Dean Morris, founder of Dean Morris Cards has a new signoff on his correspondence ‘surprisingly respectable’ and is planning where to hang some new wall art – a framed copy of a two page article, that appeared in the recent edition of the Mail on Sunday (October 21) that while knocking some of the publisher’s designs in actual fact has boosted its sales.
The article, with a headline of ‘We find the (surprisingly respectable) artist who creates those horrid greetings cards and ask: What ARE you playing at?’ revisits a Daily Mail ‘chestnut topic’ of rude greeting cards, but ends up effectively advertising Scribbler and Dean Morris.
‘Buying a greeting card used to be a gentle, uncomplicated experience,’ begins the article by John Frost and Christina Challand. ‘You browsed the shelves and chose between a chocolate box scene, a gaudy children’s design or, the same middle-class option of a miniature reproduction of a famous artwork,’ they wrote setting the scene, before coming in for the punchline: ‘But all that has changed – and not for the better’ before going on to detail what they describe as a ‘minefield of crude designs’ with proclaims Scribbler as the top purveyors of these types of cards and Dean Morris the leading producer.
Dean – who told PG Buzz he was amused by the description of his Wolverhampton-based card publishing business as “a cottage industry of vile expletives” – was working on some new designs last Friday afternoon when a freelance reporter and photographer knocked at the door of his studio, saying they ‘wanted to tell his side of the story’.
Dean natural bonhomie worked a treat, leaving the journalist no option but to write ‘there is nothing remotely crude or sweary about the 44 year old’ even making mention of the fact that he was wearing socks!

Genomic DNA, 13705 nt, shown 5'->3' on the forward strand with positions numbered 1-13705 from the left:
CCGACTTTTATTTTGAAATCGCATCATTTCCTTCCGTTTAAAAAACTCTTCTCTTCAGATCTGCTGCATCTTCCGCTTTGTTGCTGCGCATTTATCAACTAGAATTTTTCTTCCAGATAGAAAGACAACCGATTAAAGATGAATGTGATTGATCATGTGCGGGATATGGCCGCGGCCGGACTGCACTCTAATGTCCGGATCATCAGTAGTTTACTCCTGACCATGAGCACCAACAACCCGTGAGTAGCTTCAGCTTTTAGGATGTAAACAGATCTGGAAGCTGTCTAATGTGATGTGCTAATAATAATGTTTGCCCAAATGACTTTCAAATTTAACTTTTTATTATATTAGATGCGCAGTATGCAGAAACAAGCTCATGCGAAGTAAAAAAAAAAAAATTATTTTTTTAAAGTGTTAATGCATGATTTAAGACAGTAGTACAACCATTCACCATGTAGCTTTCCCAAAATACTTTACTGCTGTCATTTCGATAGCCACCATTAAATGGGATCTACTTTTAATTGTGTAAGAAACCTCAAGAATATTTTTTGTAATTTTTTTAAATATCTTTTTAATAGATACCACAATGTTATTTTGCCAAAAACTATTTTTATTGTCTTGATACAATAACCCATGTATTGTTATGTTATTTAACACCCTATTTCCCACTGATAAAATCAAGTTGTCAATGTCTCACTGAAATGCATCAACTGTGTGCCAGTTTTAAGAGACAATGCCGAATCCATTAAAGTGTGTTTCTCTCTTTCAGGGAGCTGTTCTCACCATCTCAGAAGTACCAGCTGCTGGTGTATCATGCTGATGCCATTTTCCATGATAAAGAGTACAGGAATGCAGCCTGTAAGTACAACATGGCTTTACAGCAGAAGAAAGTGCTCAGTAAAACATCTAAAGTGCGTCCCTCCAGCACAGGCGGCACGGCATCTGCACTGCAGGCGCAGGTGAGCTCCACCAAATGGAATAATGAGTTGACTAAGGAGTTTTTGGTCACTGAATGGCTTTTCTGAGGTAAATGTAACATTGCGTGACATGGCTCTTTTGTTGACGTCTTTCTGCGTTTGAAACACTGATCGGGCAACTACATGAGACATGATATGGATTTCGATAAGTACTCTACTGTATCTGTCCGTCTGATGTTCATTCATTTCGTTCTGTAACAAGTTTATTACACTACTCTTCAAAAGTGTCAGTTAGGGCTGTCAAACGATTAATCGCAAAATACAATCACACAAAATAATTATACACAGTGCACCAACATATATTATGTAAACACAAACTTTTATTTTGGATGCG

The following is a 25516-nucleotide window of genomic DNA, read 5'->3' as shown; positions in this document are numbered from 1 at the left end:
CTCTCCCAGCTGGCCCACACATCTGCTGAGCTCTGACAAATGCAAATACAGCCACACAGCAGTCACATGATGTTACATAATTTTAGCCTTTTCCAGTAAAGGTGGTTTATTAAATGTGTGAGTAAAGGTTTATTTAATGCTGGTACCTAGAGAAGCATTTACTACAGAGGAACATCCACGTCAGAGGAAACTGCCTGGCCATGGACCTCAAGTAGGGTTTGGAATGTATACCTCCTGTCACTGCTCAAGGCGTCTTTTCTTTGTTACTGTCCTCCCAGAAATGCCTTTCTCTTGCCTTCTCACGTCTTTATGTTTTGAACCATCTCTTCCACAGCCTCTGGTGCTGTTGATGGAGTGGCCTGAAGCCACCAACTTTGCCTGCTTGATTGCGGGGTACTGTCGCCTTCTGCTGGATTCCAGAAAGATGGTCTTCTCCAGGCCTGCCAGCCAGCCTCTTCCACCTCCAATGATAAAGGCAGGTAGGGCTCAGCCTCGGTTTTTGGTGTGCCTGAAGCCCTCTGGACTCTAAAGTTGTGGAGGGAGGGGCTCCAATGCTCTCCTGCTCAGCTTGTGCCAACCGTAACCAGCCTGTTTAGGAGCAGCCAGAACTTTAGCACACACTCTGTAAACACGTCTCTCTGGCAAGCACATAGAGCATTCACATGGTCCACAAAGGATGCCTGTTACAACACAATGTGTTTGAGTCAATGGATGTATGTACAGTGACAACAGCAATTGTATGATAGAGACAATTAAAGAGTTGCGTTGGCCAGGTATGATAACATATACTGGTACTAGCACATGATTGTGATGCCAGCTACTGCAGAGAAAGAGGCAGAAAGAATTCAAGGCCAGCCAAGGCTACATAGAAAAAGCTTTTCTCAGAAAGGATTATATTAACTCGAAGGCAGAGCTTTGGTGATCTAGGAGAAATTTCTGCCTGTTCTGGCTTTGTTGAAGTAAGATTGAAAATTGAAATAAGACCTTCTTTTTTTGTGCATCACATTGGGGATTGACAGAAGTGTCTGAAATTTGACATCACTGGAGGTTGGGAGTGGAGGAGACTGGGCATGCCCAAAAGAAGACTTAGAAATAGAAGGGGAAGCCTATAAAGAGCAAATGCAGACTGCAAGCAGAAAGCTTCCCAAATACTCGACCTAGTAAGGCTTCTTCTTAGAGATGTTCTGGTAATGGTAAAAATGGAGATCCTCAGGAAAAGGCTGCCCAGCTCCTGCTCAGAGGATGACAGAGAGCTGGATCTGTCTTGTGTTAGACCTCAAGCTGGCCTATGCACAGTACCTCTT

Dean was more than happy to justify his greeting card portfolio, quite rightly explaining that if the public didn’t want the card designs they wouldn’t buy them, making the point that one person’s offensive greeting card is another person’s display of affection.
“I think humour is a great force for good and we could with more of it in this world,” Dean pointed out.
The newspaper took Dean’s nuggets, plundered his business social media channels for a photos of him and his cards, added in information about the card trade as well as some archive details on Scribbler and dedicated almost two pages to the piece.
“I suppose it wasn’t a bad bit of advertising,” sums up Dean Morris, who admitted that his website saw a “bit of a uplift in traffic” on the day the article was published. The only bit he took exception to was the inference that he didn’t like his own cards. “I am very proud of what we publish. It is just that I rarely send my own cards as that would make me look a bit lazy.”
* Elsewhere in the same edition of the paper, was a story about Christmas cards from the Queen Mother, that had been stolen from Kensington Palace, going on sale for £1,000 each.
Top: Dean saw an uplift in sales as result of the coverage.